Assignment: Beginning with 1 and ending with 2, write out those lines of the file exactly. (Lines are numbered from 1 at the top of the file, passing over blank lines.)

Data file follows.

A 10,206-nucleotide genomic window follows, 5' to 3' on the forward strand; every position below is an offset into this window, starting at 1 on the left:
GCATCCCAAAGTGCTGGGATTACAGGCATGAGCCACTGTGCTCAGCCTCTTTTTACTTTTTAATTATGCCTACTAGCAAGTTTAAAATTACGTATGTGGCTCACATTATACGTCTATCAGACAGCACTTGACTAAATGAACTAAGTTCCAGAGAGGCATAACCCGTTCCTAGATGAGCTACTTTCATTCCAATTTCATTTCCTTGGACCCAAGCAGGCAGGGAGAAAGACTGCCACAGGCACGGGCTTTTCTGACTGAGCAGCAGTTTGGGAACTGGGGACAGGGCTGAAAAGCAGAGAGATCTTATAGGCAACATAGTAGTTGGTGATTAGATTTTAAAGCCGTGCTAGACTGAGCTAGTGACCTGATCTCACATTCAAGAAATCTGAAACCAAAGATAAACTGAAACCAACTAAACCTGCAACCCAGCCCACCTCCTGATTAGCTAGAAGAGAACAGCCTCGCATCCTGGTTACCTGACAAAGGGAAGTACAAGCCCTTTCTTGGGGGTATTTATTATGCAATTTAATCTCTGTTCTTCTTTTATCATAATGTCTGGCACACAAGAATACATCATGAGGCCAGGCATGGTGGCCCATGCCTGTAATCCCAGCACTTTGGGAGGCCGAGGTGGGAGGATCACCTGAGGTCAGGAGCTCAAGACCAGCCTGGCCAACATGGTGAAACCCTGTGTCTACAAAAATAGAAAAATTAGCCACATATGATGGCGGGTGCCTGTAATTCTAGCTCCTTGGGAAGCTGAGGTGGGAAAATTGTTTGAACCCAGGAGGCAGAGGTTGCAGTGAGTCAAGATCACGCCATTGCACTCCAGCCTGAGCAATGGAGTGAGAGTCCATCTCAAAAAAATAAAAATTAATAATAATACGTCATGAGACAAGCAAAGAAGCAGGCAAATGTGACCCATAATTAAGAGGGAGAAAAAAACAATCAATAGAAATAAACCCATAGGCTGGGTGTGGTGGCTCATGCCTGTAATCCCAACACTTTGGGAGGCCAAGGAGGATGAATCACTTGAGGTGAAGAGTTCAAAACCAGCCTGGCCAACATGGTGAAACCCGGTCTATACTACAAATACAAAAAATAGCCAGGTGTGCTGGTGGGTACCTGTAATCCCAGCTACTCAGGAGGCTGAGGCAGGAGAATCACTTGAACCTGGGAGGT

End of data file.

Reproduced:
A 10,206-nucleotide genomic window follows, 5' to 3' on the forward strand; every position below is an offset into this window, starting at 1 on the left:
GCATCCCAAAGTGCTGGGATTACAGGCATGAGCCACTGTGCTCAGCCTCTTTTTACTTTTTAATTATGCCTACTAGCAAGTTTAAAATTACGTATGTGGCTCACATTATACGTCTATCAGACAGCACTTGACTAAATGAACTAAGTTCCAGAGAGGCATAACCCGTTCCTAGATGAGCTACTTTCATTCCAATTTCATTTCCTTGGACCCAAGCAGGCAGGGAGAAAGACTGCCACAGGCACGGGCTTTTCTGACTGAGCAGCAGTTTGGGAACTGGGGACAGGGCTGAAAAGCAGAGAGATCTTATAGGCAACATAGTAGTTGGTGATTAGATTTTAAAGCCGTGCTAGACTGAGCTAGTGACCTGATCTCACATTCAAGAAATCTGAAACCAAAGATAAACTGAAACCAACTAAACCTGCAACCCAGCCCACCTCCTGATTAGCTAGAAGAGAACAGCCTCGCATCCTGGTTACCTGACAAAGGGAAGTACAAGCCCTTTCTTGGGGGTATTTATTATGCAATTTAATCTCTGTTCTTCTTTTATCATAATGTCTGGCACACAAGAATACATCATGAGGCCAGGCATGGTGGCCCATGCCTGTAATCCCAGCACTTTGGGAGGCCGAGGTGGGAGGATCACCTGAGGTCAGGAGCTCAAGACCAGCCTGGCCAACATGGTGAAACCCTGTGTCTACAAAAATAGAAAAATTAGCCACATATGATGGCGGGTGCCTGTAATTCTAGCTCCTTGGGAAGCTGAGGTGGGAAAATTGTTTGAACCCAGGAGGCAGAGGTTGCAGTGAGTCAAGATCACGCCATTGCACTCCAGCCTGAGCAATGGAGTGAGAGTCCATCTCAAAAAAATAAAAATTAATAATAATACGTCATGAGACAAGCAAAGAAGCAGGCAAATGTGACCCATAATTAAGAGGGAGAAAAAAACAATCAATAGAAATAAACCCATAGGCTGGGTGTGGTGGCTCATGCCTGTAATCCCAACACTTTGGGAGGCCAAGGAGGATGAATCACTTGAGGTGAAGAGTTCAAAACCAGCCTGGCCAACATGGTGAAACCCGGTCTATACTACAAATACAAAAAATAGCCAGGTGTGCTGGTGGGTACCTGTAATCCCAGCTACTCAGGAGGCTGAGGCAGGAGAATCACTTGAACCTGGGAGGT